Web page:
The unions in a letter of notice of strike, which was made available to aviation correspondents, gave the agency’s management a 14-day ultimatum to implement the minimum wage adjustment or they would embark in strike action.
This is also coming barely a week after the workers of the Nigerian Aviation Handling Company PLC( NAHCO) downed their tools over wages.
The strike notice to NiMET is also coming up in the sector, irrespective of the recent order given by the ministry of aviation, prohibiting any form of strike in the sector, as aviation industry is viewed as essential service.
The unions have accused the NIMET’s management of ‘wickedness’ over its failure to implement the minimum wage consequential adjustment despite its implementation in other five aviation agencies in the sector, since February 2022.

The letter dated January 26, 2023, was jointly signed by the General Secretary, NUATE, Ocheme Aba; the General Secretary AUPCTRE, Sikiru Waheed; and the General Secretary of ANAP, Abdul Rasaq Saidu, and was addressed to the Director-General of NiMET.

By: Corlins Walter

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New Seme Customs Controller Vows To Sustain Tempo

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The newly deployed Area Controller, Nigeria Customs Service (NCS), Seme Border Command, Compt. Dera Nnadi, has assumed duty with a pledge to sustain and improve tempo of trade facilitation at Nigeria’s busiest land frontier.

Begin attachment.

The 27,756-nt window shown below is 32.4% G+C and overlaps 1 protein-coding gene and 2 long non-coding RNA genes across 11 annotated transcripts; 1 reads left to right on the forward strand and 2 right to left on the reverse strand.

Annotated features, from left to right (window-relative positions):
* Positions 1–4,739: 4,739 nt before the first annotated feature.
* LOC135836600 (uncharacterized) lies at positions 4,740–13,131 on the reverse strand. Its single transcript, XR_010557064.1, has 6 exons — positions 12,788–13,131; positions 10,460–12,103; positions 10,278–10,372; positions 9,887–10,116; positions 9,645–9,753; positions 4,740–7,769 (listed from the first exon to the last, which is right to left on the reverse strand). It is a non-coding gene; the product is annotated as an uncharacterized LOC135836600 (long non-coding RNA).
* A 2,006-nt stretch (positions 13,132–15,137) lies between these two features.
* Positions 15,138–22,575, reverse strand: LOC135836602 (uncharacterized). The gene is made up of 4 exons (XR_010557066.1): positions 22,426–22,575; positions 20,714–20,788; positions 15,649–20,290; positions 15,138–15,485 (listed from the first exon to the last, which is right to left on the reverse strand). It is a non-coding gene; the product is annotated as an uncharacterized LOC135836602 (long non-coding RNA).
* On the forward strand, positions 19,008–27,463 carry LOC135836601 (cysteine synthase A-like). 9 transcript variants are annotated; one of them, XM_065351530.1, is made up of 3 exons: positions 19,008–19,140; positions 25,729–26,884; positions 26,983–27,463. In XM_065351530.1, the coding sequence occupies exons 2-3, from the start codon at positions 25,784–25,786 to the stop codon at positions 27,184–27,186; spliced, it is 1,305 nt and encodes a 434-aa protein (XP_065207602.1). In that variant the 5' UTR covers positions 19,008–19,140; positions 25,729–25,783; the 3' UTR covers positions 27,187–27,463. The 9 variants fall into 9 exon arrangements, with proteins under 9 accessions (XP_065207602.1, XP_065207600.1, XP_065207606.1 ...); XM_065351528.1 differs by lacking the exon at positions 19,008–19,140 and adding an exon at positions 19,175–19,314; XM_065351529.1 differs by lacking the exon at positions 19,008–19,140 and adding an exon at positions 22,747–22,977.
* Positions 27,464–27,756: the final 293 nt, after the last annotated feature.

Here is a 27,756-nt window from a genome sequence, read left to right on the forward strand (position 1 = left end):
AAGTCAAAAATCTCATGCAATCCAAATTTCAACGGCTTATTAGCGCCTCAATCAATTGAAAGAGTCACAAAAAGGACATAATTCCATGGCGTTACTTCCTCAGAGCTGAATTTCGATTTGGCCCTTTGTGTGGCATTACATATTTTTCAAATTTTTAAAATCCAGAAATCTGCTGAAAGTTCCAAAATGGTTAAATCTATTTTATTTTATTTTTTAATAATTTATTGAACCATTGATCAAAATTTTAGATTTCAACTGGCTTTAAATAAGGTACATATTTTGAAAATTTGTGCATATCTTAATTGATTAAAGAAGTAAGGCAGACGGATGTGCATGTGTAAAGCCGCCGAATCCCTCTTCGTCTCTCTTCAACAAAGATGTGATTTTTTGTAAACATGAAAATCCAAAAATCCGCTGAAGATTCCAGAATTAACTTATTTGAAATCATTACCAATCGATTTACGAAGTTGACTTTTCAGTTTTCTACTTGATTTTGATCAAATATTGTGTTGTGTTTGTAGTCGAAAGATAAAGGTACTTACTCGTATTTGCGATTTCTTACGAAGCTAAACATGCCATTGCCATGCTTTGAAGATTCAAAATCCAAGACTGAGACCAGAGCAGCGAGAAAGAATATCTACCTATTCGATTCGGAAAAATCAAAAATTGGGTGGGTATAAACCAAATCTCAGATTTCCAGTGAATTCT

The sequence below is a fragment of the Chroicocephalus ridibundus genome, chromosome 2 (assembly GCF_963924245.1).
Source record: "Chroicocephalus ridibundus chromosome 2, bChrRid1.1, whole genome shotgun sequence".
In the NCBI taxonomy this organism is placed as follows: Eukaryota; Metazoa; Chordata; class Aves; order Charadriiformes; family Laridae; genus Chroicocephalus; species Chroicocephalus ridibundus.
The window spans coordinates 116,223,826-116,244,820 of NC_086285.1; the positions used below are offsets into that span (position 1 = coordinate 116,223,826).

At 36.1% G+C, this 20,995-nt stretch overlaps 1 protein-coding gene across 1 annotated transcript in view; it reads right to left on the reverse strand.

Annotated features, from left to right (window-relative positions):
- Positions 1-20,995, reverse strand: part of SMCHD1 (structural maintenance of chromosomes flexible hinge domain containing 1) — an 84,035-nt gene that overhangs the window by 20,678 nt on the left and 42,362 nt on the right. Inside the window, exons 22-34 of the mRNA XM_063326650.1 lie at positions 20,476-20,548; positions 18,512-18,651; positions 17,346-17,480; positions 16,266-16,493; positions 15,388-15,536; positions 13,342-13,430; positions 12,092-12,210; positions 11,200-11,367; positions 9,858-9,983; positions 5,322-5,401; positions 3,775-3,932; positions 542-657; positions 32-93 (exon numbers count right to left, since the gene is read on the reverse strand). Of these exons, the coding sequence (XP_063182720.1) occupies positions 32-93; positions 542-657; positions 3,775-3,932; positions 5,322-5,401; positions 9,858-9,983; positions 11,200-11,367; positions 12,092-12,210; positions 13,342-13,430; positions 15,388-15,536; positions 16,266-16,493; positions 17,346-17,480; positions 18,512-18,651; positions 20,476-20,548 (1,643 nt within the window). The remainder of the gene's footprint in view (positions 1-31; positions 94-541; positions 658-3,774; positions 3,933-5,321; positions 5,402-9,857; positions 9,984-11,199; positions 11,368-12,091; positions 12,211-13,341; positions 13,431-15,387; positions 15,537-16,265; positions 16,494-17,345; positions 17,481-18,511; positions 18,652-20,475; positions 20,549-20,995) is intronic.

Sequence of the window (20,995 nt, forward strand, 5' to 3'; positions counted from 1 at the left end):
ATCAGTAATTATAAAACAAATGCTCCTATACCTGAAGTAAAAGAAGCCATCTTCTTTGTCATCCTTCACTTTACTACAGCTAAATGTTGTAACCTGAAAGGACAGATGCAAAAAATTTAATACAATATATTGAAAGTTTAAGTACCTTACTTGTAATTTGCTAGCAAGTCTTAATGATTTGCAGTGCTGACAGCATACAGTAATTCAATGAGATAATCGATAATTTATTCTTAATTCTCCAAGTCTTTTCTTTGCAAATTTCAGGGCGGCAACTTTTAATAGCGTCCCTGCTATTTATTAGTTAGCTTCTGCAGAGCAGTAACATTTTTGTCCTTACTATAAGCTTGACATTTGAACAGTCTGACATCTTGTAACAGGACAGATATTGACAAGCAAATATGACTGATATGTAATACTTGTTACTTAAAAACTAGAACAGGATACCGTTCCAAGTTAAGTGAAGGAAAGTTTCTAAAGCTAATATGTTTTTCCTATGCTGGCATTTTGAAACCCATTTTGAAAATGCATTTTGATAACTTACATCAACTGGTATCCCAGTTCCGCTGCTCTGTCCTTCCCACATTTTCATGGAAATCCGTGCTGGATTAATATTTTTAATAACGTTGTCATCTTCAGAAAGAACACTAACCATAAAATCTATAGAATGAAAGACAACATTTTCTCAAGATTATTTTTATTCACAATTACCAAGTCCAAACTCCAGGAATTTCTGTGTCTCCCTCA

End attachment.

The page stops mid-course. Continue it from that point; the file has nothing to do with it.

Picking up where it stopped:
Speaking at a brief handover ceremony, Nnadi, who described Nigeria as a strategic economic player in Africa, said schemes like ongoing ECOWAS Trade Liberalisation Scheme (ETLS) and soon to take off African Continental Free Trade Area (AfCFTA) would be explored for common good.
According to the new CAC, Nigeria’s economy is central to the West African sub-region with a population of over 200 million, with the country having potentials to contribute to the over 1billion African population through the AfCFTA regime
He urged his operatives, other government agencies, members of the border community and travellers to embrace challenges of trans border trade and comply with the law guiding trans border trade all the time.
Nnadi, who noted that border communities have challenges that are not insurmountable, added that there is need to cover infrastructural gaps that will improve their standards of living and promote lawful sources of livelihood.
Ahead of the 2023 elections, he advised his officers to be polite to travellers and traders using the Seme corridor and be firm in curbing any form of lawlessness.
He said his experience and knowledge from previous assignments across the border and his academic exposures will be deployed to border administration
While promising to interact closely with  traditional rulers and other members of the border area, he solicited closer stakeholder interactions at strategic and operational levels.